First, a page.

Volume 10, Issue 3 (Summer 2022)                   PCP 2022, 10(3): 203-212 | Back to browse issues page

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Nesayan A, Asadi Gandomani R, Ring E. Comparing Hope, Executive Function, and Procrastination in University Students: Implications for a Post-COVID-19 World. PCP 2022; 10 (3) :203-212
URL: http://jpcp.uswr.ac.ir/article-1-828-en.html
1- Department of Psychology, Faculty of Humanities, University of Bojnord, Bojnord, Iran. , anesayan@ub.ac.ir
2- Department of Psychology, Faculty of Humanities, University of Bojnord, Bojnord, Iran.
3- Early Childhood and Teacher Education, Mary Immaculate College, University of Limerick, Limerick, Ireland.
Abstract:   (639 Views)
Objective: The global pandemic has impacted variously on students’ experiences of education globally. At this time, we must continue to isolate the key components contributing to supporting students’ academic performance so that education systems can begin to reduce the impact of this pandemic on children’s lives.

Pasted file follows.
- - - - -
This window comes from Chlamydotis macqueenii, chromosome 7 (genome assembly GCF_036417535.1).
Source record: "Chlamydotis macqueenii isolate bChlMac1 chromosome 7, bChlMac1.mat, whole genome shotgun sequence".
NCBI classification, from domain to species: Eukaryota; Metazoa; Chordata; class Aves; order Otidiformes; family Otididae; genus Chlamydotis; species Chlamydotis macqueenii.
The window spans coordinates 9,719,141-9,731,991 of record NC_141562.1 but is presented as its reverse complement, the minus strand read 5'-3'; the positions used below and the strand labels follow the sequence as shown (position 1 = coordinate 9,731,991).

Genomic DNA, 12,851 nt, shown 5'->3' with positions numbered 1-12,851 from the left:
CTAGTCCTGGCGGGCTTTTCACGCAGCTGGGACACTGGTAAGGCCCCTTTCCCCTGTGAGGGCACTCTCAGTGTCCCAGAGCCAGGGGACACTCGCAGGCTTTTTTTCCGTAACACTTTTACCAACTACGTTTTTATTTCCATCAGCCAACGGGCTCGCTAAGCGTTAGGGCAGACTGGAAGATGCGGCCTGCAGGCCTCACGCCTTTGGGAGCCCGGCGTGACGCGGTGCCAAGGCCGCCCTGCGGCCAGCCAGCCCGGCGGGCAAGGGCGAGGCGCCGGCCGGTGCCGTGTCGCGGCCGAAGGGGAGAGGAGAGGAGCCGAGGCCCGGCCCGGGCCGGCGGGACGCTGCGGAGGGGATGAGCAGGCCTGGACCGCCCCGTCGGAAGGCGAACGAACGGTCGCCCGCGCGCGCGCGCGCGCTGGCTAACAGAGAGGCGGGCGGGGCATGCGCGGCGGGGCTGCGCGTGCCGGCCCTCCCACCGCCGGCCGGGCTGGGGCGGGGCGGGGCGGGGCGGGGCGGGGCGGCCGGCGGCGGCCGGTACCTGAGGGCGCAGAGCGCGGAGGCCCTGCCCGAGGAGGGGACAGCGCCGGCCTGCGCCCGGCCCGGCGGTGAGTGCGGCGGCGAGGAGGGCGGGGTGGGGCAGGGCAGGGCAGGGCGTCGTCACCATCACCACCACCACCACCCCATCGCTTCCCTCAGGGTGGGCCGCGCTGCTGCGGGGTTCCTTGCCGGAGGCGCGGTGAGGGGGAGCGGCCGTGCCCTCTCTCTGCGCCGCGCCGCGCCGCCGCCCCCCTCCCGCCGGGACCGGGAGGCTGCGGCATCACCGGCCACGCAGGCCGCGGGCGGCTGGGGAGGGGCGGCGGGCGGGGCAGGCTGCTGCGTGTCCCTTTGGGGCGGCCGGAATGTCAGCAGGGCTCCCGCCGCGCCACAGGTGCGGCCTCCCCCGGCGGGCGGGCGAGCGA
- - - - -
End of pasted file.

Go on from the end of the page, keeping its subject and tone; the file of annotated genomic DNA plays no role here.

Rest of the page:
Methods: We used the ex post facto research to compare hope, executive functions, and procrastination between students with high and low academic performances. The authors hope to contribute positively to rebuilding our education system as we move to a post-pandemic phase. The statistical population consisted of students with high and low academic performances at the University of Bojnurd, Bojnurd City, Iran, from 2019 to 2020. A total of 85 students were selected as samples using the available sampling method. The research data were collected using the behavior rating inventory of executive function for adults, the procrastination assessment scale for students, and the domain-specific hope scale.
Results: The results showed a statistically significant difference between the two groups of students regarding the mean scores of executive functions and academic procrastination. In this regard, the scores of executive functions were reduced, but the academic procrastination in students with low performance was significantly higher than the high-performance students. The group factor predicted a significant amount of variance in the examined components. Nevertheless, there was no significant difference between the two groups in the hope variable except for the academic hope subscale.
Conclusion: The results have implications for understanding students’ academic performances and the use of interventions that can improve students’ outcomes in the future.
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Type of Study: Research | Subject: Rehabilitation
Received: 2022/04/26 | Accepted: 2022/08/30 | Published: 2022/07/24

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